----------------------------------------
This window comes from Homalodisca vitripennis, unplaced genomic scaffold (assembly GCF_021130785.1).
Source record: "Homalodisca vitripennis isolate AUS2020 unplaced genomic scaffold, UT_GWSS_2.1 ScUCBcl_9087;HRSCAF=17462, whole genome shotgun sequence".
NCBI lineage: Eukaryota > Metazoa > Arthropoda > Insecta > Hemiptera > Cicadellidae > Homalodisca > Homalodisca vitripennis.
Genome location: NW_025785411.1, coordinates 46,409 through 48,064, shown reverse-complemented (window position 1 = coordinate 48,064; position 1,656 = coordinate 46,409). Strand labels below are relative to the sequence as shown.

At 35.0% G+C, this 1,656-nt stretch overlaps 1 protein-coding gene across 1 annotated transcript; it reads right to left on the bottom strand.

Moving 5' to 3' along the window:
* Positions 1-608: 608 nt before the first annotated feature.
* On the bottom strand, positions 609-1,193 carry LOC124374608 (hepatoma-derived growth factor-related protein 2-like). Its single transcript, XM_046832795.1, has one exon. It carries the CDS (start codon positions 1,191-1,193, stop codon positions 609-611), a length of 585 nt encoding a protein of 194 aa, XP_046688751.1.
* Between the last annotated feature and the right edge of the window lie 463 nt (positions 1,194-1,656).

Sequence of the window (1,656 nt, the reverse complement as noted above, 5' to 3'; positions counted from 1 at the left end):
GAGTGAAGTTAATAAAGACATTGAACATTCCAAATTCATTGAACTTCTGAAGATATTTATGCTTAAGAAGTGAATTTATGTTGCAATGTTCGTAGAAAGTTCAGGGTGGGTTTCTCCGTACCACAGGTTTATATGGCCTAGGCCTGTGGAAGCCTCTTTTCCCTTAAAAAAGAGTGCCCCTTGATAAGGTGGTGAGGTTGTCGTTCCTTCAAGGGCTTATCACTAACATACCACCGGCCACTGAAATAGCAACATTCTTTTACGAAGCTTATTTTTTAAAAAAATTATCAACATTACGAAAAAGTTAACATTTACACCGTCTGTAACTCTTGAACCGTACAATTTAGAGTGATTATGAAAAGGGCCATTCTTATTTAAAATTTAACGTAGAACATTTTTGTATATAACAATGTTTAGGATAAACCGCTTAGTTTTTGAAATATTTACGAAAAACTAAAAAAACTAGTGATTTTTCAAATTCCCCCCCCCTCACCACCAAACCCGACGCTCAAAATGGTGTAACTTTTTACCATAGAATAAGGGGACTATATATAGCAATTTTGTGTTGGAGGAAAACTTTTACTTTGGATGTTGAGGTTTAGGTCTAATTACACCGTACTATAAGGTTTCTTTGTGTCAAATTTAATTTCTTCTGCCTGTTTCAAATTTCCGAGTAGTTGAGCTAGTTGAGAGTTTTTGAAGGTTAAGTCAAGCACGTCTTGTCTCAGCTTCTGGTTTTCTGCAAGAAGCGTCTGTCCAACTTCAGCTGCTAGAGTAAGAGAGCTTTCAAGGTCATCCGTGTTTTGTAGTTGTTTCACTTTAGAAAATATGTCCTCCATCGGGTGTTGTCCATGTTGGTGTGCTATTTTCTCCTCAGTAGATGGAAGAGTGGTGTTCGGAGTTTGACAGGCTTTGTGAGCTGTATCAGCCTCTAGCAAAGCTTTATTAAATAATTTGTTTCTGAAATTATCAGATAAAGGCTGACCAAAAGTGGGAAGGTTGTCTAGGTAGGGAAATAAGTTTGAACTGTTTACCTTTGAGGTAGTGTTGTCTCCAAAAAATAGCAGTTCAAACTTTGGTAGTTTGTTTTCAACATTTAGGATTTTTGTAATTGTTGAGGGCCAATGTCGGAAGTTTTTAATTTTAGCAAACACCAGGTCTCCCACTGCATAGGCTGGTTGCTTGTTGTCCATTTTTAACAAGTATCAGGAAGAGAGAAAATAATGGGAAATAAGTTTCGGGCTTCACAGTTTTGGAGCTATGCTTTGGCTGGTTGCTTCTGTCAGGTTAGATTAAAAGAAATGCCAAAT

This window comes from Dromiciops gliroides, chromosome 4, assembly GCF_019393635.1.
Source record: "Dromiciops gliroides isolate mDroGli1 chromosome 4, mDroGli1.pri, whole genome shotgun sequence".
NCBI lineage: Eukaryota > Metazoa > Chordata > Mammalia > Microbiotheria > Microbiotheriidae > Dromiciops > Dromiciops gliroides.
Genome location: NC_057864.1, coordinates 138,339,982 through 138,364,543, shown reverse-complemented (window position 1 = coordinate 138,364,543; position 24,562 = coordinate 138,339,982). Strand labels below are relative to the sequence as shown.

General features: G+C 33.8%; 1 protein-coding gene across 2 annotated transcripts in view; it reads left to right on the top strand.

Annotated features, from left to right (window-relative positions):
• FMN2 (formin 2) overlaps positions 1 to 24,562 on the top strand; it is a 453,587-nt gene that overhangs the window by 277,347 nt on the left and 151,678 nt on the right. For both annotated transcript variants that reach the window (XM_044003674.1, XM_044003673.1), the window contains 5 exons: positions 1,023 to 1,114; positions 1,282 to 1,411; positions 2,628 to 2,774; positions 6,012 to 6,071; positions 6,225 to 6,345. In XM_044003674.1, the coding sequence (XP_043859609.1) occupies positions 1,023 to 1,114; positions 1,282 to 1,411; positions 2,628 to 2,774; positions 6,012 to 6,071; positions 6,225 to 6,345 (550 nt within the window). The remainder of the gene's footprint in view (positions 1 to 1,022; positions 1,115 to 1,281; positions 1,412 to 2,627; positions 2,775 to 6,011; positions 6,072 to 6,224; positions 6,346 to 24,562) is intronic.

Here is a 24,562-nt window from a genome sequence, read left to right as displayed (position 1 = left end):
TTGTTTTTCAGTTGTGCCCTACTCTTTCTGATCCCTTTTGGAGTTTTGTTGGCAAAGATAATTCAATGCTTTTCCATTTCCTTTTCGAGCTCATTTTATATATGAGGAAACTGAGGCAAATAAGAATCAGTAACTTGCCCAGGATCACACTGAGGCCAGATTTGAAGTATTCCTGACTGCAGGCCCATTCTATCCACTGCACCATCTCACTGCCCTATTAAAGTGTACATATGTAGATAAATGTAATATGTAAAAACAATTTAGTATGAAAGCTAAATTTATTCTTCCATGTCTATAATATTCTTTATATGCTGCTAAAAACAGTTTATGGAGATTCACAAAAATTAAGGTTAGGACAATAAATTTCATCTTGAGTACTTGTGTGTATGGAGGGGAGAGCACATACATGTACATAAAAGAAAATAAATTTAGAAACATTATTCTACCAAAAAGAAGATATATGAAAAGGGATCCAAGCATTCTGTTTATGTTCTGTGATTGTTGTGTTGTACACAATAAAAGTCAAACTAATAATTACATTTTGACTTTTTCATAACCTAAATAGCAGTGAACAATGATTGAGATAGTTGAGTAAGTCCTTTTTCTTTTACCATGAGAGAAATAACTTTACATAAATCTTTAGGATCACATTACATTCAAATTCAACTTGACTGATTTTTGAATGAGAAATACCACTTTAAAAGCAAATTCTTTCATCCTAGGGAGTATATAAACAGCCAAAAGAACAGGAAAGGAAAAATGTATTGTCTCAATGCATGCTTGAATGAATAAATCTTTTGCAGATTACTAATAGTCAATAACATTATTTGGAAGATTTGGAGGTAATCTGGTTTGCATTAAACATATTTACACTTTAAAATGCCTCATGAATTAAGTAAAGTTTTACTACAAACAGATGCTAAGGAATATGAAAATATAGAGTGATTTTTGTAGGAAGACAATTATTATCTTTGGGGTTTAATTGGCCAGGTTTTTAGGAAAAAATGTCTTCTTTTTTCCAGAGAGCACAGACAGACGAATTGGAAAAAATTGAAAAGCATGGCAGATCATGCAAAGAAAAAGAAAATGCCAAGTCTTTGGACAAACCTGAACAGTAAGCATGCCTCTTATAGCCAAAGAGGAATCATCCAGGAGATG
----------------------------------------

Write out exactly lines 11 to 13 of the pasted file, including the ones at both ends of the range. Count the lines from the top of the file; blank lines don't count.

GAGTGAAGTTAATAAAGACATTGAACATTCCAAATTCATTGAACTTCTGAAGATATTTATGCTTAAGAAGTGAATTTATGTTGCAATGTTCGTAGAAAGTTCAGGGTGGGTTTCTCCGTACCACAGGTTTATATGGCCTAGGCCTGTGGAAGCCTCTTTTCCCTTAAAAAAGAGTGCCCCTTGATAAGGTGGTGAGGTTGTCGTTCCTTCAAGGGCTTATCACTAACATACCACCGGCCACTGAAATAGCAACATTCTTTTACGAAGCTTATTTTTTAAAAAAATTATCAACATTACGAAAAAGTTAACATTTACACCGTCTGTAACTCTTGAACCGTACAATTTAGAGTGATTATGAAAAGGGCCATTCTTATTTAAAATTTAACGTAGAACATTTTTGTATATAACAATGTTTAGGATAAACCGCTTAGTTTTTGAAATATTTACGAAAAACTAAAAAAACTAGTGATTTTTCAAATTCCCCCCCCCTCACCACCAAACCCGACGCTCAAAATGGTGTAACTTTTTACCATAGAATAAGGGGACTATATATAGCAATTTTGTGTTGGAGGAAAACTTTTACTTTGGATGTTGAGGTTTAGGTCTAATTACACCGTACTATAAGGTTTCTTTGTGTCAAATTTAATTTCTTCTGCCTGTTTCAAATTTCCGAGTAGTTGAGCTAGTTGAGAGTTTTTGAAGGTTAAGTCAAGCACGTCTTGTCTCAGCTTCTGGTTTTCTGCAAGAAGCGTCTGTCCAACTTCAGCTGCTAGAGTAAGAGAGCTTTCAAGGTCATCCGTGTTTTGTAGTTGTTTCACTTTAGAAAATATGTCCTCCATCGGGTGTTGTCCATGTTGGTGTGCTATTTTCTCCTCAGTAGATGGAAGAGTGGTGTTCGGAGTTTGACAGGCTTTGTGAGCTGTATCAGCCTCTAGCAAAGCTTTATTAAATAATTTGTTTCTGAAATTATCAGATAAAGGCTGACCAAAAGTGGGAAGGTTGTCTAGGTAGGGAAATAAGTTTGAACTGTTTACCTTTGAGGTAGTGTTGTCTCCAAAAAATAGCAGTTCAAACTTTGGTAGTTTGTTTTCAACATTTAGGATTTTTGTAATTGTTGAGGGCCAATGTCGGAAGTTTTTAATTTTAGCAAACACCAGGTCTCCCACTGCATAGGCTGGTTGCTTGTTGTCCATTTTTAACAAGTATCAGGAAGAGAGAAAATAATGGGAAATAAGTTTCGGGCTTCACAGTTTTGGAGCTATGCTTTGGCTGGTTGCTTCTGTCAGGTTAGATTAAAAGAAATGCCAAAT

This window comes from Dromiciops gliroides, chromosome 4, assembly GCF_019393635.1.
Source record: "Dromiciops gliroides isolate mDroGli1 chromosome 4, mDroGli1.pri, whole genome shotgun sequence".